This is a strange neighborhood. There’s the small shopping center down on the corner, with the Crate and Barrel and the multiplex and a trendy fitness gym and a Trader Joe’s – where Schwab’s Drug Store used to sit, where Lana Turner, in her tight sweater, wasn’t really discovered. Hollywood isn’t what it seems. And at the southwest corner of Sunset and Crescent Heights, at the foot of Laurel Canyon, there’s a bus stop, a little island of brutal concrete with no shade at all, where there was once a little ramshackle club, Pandora’s Box. Actually it was more of a coffee house, but on November 12, 1966, that’s where the somewhat famous riots on the Sunset Strip began.
Forget the movie Riot on Sunset Strip (1967) – that’s crap. It’s just that the local merchants wanted all the long-hair dope-smoking hippie types to just go away – they simply hung around too much, looking strange, driving the paying customers away. So the police obliged, and it didn’t go well. Perhaps they shouldn’t have started at Pandora’s Box. That somehow made it all about the new sixties music and the counterculture then developing, not about loitering laws at all. The rioting spread west and the whole Strip was in chaos. It took a few days for it all to settle down.
Probably no one else in the country heard about these riots – it was a local matter, really – but Buffalo Springfield got a new song out of it. That was For What It’s Worth – recorded a few weeks later, on December 5, 1966. Steven Stills and Neil Young lived just up the hill in Laurel Canyon at the time and had been there. And soon enough all the radio stations in the country were playing this:
There’s battle lines being drawn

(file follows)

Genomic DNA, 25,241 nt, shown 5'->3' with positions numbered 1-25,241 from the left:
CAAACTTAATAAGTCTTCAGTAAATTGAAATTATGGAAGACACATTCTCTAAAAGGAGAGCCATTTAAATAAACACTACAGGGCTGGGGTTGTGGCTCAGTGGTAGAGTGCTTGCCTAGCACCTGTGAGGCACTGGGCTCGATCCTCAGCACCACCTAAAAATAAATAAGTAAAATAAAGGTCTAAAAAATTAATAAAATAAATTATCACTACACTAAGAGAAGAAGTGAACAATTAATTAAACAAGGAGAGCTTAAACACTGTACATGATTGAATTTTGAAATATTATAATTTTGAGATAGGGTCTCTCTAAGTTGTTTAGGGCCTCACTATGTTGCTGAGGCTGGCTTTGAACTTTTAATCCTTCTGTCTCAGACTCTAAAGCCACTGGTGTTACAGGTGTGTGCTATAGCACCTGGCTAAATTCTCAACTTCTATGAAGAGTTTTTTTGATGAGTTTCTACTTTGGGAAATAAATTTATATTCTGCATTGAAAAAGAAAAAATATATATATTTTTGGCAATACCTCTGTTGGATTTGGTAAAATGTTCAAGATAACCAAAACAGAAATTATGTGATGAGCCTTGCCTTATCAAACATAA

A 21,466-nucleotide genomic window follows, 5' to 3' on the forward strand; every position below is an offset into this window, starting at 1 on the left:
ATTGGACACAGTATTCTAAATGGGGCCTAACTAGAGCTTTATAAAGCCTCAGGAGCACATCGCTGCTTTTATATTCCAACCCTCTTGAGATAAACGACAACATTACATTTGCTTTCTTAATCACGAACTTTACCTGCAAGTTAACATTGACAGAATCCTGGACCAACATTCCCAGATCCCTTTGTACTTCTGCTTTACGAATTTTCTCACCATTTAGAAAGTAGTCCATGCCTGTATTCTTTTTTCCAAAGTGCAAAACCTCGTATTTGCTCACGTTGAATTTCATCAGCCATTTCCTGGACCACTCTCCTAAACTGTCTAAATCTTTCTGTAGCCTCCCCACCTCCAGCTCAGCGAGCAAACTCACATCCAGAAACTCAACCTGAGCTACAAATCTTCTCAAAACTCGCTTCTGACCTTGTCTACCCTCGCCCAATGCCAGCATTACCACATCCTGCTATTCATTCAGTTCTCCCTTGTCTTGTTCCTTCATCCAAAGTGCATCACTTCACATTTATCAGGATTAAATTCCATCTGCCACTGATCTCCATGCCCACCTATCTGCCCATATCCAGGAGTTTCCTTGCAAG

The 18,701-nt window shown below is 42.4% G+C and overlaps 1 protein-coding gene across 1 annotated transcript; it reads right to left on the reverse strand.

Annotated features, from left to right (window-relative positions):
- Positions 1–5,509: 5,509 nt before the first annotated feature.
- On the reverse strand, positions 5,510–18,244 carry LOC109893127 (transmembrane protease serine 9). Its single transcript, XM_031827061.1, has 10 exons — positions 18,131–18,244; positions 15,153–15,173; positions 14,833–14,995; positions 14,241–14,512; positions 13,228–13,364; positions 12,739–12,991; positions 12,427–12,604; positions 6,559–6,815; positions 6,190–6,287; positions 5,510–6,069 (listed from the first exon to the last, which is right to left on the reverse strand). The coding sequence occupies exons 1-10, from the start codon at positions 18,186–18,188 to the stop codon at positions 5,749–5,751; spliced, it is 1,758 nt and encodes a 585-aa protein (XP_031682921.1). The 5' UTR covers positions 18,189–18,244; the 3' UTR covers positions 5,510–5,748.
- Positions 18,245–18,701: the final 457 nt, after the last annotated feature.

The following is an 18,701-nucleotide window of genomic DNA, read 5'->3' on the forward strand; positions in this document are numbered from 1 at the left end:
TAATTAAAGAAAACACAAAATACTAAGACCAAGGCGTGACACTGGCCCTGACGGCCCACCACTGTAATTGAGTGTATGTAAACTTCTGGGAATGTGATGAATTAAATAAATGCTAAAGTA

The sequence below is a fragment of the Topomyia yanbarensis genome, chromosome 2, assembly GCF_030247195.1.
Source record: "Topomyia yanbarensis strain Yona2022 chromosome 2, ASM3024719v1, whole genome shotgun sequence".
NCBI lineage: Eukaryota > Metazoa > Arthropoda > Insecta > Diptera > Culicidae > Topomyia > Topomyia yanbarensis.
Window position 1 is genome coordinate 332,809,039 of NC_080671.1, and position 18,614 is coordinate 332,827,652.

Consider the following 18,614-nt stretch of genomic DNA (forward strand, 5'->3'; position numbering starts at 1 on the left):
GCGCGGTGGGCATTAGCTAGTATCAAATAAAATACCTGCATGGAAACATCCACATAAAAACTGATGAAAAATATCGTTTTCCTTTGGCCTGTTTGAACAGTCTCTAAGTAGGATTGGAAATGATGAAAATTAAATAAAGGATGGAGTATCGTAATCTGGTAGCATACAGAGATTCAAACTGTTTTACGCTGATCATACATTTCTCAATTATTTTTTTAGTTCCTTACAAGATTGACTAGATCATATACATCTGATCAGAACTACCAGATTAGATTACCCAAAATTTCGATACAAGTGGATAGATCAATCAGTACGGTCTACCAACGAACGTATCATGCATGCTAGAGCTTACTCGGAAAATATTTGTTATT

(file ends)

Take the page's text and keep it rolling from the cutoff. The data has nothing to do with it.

Nobody’s right if everybody’s wrong
Young people speaking their minds
Getting so much resistance from behind
I think it’s time we stop, hey, what’s that sound
Everybody look what’s going down…
What a field-day for the heat
A thousand people in the street
Singing songs and carrying signs
Mostly say, hooray for our side…
That was a big hit, and even if no one knew what event Buffalo Springfield was singing about, specifically, they got the general idea. Something was wrong in the country, and saying hooray for our side just wasn’t cutting it, no matter how many times you said it. But the key line was the notion that nobody’s right if everybody’s wrong. Political discourse was becoming impossible. Both sides had dug in long ago. No one was listening to anyone. Years later, as Los Angeles erupted in far more serious riots, Rodney King said it again. Can’t we all just get along? Apparently not.
That’s all ancient history now. The Golden Age of Canyon Rock is long gone now, and Rodney King is dead now too – but the question remains. If everyone digs in and won’t admit the other side could be right about anything, how can we get anything done? When you spend all your time proving the other guy is dead wrong there’s no time for anything else – you spend all your time arguing over basic facts, saying they are the basic facts, or saying that they’re not facts at all. You argue over whether the problem really is a problem. If a solution is necessary that will have to wait a decade or too. The argument over global warming is like that, even if you try to play nice and call it climate change. Scientists trot out facts, tons of them, and the other guys say those aren’t facts at all – and some say it’s a fact God will fix it all, if there’s anything to fix, or we’ll soon have The Rapture and none of it will matter at all. And over time facts slowly disappear. Maybe they don’t exist. Maybe they never did. Hooray for our side.
We may have reached the fact-free future, although there is some resistance. Alex Pareene in this item notes that when Romney was in Israel and gave that speech praising Israeli “culture” and implicitly denigrating Palestinian “culture” of course, he said he had figured that out from Jared Diamond’s book, Guns, Germs and Steel – so it must be true. And then Diamond wrote a New York Times column explaining, point by point, all the things Romney got all wrong in his book – “I have to doubt whether Mr. Romney read it.” Ouch. Romney defended himself in a blog post at The Corner (the National Review Online), saying that by “culture” he meant “freedom” of course: